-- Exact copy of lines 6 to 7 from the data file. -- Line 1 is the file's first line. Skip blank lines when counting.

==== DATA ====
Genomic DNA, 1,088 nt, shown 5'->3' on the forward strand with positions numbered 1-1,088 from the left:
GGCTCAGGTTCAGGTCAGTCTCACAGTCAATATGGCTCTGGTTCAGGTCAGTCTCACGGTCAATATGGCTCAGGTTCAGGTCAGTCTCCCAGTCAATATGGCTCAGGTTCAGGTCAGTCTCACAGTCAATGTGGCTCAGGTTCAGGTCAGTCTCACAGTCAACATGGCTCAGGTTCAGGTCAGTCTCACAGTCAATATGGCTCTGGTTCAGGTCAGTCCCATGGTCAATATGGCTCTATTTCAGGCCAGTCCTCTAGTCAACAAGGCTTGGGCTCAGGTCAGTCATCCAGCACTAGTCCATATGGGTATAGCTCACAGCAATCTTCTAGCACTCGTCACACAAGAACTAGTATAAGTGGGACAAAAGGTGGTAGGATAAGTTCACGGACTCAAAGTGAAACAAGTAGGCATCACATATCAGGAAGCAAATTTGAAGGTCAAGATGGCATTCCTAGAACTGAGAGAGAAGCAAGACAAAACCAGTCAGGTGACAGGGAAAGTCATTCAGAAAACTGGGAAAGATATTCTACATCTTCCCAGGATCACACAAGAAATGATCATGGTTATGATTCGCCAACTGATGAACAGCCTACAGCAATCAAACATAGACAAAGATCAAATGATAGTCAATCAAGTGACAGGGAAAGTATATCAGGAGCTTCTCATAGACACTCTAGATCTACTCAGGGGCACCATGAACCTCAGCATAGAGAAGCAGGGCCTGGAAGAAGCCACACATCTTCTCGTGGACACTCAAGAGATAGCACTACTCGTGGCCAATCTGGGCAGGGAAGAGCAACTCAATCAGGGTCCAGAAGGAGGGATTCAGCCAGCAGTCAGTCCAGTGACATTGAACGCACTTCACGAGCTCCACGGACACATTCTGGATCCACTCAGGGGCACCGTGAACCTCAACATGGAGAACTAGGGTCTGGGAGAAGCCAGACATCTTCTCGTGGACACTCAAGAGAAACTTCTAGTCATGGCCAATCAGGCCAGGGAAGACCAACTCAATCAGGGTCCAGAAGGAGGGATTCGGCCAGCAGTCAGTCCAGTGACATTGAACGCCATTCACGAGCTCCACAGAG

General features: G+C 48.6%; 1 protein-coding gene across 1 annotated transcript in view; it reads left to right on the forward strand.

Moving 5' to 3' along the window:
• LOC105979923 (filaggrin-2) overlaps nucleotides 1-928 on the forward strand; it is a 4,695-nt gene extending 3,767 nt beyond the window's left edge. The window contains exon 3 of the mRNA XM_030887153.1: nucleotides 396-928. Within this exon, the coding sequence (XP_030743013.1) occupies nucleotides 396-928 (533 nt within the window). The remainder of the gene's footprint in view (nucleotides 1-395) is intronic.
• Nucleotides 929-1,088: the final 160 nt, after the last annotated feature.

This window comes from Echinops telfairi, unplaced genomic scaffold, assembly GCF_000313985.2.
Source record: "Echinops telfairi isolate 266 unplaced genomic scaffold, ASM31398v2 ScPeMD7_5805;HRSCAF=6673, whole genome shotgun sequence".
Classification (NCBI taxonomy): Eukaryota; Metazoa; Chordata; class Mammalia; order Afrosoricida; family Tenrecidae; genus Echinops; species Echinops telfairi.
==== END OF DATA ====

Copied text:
• Nucleotides 929-1,088: the final 160 nt, after the last annotated feature.

This window comes from Echinops telfairi, unplaced genomic scaffold, assembly GCF_000313985.2.